ADHD Allergies and Asthma
Children in the United States are more likely now to suffer from attention-deficit hyperactive disorder (ADHD), allergies and asthma than ever before. A new study has been conducted that suggests that there may be a correlation between the three of these conditions. The steady increase of children suffering from ADHD, allergies and asthma in the United States is leading to widespread concern.
Annals of Allergy, Asthma & Immunology is a scientific journal published by the American College of Allergy, Asthma and Immunology (ACAAI). Researchers published the study in the August 2013 issue; it found an interesting correlation between a history of allergies or asthma and the development of ADHD in boys. Any history of allergies or asthma showed to increase the risk of these boys developing ADHD.
ADHD is more common among males. Young boys are more prone to suffer from asthma than young girls. The lead author of this study, Eelko Hak, stated that the risk of boys developing ADHD increased significantly in those with the additional history of milk intolerance compared to those with just a history of asthma.
Boys and ADHD: Study
A further study was conducted by researchers in the Netherlands and Boston. The number of boys with the disorder in this study was 884. The boys without the disorder numbered 3,536. Of the 884 boys who had ADHD, it was discovered that 35% already had an allergic disorder and 34% of them had asthma. The conclusion was drawn that perhaps it was the medication used to treat allergies and asthma that was causing a further increased risk of the development of ADHD.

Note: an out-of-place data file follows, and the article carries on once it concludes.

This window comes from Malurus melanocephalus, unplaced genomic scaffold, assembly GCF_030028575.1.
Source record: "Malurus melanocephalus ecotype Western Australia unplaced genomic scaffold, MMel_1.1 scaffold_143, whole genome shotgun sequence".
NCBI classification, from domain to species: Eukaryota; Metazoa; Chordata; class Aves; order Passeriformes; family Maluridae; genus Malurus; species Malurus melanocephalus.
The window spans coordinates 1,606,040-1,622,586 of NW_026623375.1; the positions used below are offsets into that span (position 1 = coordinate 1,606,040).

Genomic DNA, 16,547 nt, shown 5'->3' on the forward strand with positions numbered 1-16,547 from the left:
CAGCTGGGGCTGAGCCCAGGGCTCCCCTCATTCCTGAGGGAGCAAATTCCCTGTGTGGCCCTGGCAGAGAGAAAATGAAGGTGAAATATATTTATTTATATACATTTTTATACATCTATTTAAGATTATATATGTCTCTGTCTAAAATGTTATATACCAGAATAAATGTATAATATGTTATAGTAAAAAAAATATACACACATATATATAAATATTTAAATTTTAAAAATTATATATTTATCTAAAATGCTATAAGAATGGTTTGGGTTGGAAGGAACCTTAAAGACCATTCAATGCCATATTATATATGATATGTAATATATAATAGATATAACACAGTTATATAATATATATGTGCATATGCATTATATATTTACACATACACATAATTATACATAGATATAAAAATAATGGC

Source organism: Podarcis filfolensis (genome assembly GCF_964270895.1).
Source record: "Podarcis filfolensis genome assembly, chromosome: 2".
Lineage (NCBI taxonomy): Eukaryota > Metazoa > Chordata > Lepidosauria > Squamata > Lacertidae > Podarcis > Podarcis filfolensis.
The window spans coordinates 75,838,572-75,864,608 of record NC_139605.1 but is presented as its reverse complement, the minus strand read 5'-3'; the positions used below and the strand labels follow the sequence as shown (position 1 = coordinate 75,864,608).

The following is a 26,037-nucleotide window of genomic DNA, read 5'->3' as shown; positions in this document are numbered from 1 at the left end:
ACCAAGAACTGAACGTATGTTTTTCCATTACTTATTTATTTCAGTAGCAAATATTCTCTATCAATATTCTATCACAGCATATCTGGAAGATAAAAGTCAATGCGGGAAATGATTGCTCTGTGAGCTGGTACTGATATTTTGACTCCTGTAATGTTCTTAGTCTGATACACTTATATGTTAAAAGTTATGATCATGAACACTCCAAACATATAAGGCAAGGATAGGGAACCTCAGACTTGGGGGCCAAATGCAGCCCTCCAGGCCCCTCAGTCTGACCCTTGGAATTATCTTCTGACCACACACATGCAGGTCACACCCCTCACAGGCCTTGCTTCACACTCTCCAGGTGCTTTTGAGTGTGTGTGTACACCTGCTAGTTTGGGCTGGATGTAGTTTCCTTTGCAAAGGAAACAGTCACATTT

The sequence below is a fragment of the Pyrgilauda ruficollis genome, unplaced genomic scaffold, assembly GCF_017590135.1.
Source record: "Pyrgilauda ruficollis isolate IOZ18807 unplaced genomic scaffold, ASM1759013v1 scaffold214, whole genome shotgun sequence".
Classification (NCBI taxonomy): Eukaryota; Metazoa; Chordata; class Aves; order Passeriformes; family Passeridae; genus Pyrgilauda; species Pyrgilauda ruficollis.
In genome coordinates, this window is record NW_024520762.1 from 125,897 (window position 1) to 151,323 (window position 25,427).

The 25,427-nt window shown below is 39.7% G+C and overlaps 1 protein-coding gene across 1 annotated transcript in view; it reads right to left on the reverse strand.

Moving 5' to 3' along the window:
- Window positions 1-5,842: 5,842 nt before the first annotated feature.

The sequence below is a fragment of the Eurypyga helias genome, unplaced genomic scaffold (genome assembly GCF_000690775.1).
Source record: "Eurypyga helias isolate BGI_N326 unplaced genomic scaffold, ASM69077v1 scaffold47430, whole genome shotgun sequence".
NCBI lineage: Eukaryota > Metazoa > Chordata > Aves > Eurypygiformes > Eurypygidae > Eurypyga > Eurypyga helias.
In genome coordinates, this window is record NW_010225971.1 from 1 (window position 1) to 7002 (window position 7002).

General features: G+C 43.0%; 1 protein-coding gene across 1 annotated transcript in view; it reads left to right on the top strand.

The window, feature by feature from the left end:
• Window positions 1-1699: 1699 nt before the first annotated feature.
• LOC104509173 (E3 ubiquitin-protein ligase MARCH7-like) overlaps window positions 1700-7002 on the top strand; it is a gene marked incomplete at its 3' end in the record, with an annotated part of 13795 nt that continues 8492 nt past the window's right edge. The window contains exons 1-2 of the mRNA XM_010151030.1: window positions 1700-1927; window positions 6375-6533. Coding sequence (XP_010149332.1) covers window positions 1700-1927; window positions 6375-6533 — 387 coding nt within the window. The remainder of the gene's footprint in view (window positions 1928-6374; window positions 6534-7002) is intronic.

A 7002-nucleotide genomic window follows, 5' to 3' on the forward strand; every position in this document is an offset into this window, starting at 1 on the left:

Gailen Marshall, MD, editor-in-chief of Annals of Allergy, Asthma & Immunology, feels that there is a need to do further research into this connection between the increased instance of asthma and allergies in children and an elevated risk of developing ADHD. He further stressed the need for doctors to continue administering these medications and not to stop the treatment abruptly. If a board-certified allergist advises the need to abandon further treatment in any case, then this would be a different issue altogether. The risks for these conditions are not as severe compared to the life-saving advantages that these drugs serve to supply.
The ACAAI acknowledges the fact that allergies and asthma can be a hereditary condition. Statistics suggest that the child has a 75% chance of developing an allergy if both the parents have some sort of allergic condition. If neither of the parents has any allergies, the risk will be brought down by 10-15%. Allergists are further aware that there is a correlation between allergies and asthma. The percentage of children with allergies in addition to asthma is 60 to 80%. It is theorized that ADHD might run in families, as well, although the exact cause of this mental disorder is yet to be concretely identified.